Jane Austen & Illness

Whenever I do not feel well, as has been the case for the last couple weeks, I stay home and read Jane Austen.

This is not a natural behaviour of mine; time was, I’d have been as guilty of presenteeism as the next person. Certainly that would be the nurtured response – stiff upper lip and all.

However, while sitting my MBA, I realised the real economic impact of workplace illness – particularly when one’s illness is contagious. If patient zero infects two more, who each infect another two, we’re up to 7 employees ill! It needn’t take long at all to get quite bad.

So, these days, I stay home and read Jane Austen, which is spending time with a set of familiar paper-friends who never catch my cold. Last week, while reading Jane Austen, I thought on her penchant for titles, and of our college, and of an email I got recently.

You see, this email defined persuasion as “the art of creating commitment to the vision rather than mere compliance.” What is our vision?

Our Community, Our College: Improving Lives, Strengthening Communities

  • Empowering each student to achieve excellence in an environment that cultivates personal relationships among students, faculty, and staff.

  • Being the catalyst for educational attainment, economic growth, and cultural enrichment in partnership with business, industry, community groups, and all levels of education.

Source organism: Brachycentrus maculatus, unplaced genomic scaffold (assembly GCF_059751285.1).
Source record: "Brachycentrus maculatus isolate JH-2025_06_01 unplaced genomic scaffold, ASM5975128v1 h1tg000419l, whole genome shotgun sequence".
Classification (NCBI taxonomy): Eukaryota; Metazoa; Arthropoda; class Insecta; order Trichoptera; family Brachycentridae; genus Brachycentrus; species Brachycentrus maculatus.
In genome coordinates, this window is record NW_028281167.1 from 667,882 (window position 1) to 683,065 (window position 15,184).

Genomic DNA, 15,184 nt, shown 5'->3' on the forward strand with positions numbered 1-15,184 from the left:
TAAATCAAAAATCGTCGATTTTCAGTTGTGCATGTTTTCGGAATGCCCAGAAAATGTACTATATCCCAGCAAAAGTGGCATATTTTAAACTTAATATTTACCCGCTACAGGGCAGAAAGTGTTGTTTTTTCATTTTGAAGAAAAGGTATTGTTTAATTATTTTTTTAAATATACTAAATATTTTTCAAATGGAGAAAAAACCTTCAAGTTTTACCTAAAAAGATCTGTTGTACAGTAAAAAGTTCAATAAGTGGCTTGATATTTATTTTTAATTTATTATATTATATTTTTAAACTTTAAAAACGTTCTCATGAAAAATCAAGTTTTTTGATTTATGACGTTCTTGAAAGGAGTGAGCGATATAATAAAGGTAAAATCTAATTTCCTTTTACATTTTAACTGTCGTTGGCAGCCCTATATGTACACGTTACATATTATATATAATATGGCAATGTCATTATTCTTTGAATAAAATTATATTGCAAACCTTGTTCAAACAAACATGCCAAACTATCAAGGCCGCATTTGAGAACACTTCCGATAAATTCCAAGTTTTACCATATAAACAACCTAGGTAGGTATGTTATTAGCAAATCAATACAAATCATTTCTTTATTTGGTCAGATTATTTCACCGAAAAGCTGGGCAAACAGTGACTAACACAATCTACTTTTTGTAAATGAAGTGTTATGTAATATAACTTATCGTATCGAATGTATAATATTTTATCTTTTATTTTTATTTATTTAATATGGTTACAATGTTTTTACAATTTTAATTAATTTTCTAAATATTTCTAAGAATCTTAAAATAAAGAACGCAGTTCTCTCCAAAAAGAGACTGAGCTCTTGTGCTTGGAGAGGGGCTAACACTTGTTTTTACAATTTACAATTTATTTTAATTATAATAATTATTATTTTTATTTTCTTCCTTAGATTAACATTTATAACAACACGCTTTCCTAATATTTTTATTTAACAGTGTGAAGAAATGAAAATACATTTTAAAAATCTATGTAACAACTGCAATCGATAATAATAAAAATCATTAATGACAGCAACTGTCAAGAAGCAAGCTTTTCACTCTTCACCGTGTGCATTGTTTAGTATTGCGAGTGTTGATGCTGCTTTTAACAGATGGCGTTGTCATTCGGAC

A fairly grand vision, yes? Like most visions, ours is far-reaching and will take all of us a fair bit of time to achieve. Taking care of ourselves is important for these long-term goals. It doesn’t even have to mean taking sick days and reading Austen, it might be as simple as a walk through a nice field now and then.

How do you take care of yourself? How do you plan to win a marathon in a world sometimes focused on sprints?



Matt Wiley is a tenured, associate professor of mathematics with awards in both mathematics education and honour student engagement. He earned an assortment of degrees in computer science, business, and pure mathematics from the University of California and Texas A&M systems. He is the director of quality enhancement at Victoria College, assisting in the development and implementation of a comprehensive assessment program to enhance institutional performance outcomes. A programmer, a published author, a mathematician, and a transformational leader, Matt has always melded his passion for writing with his joy of logical problem solving and data science. From the boardroom to the classroom, he enjoys finding dynamic ways to partner with interdisciplinary and diverse teams to make complex ideas and projects understandable and solvable.

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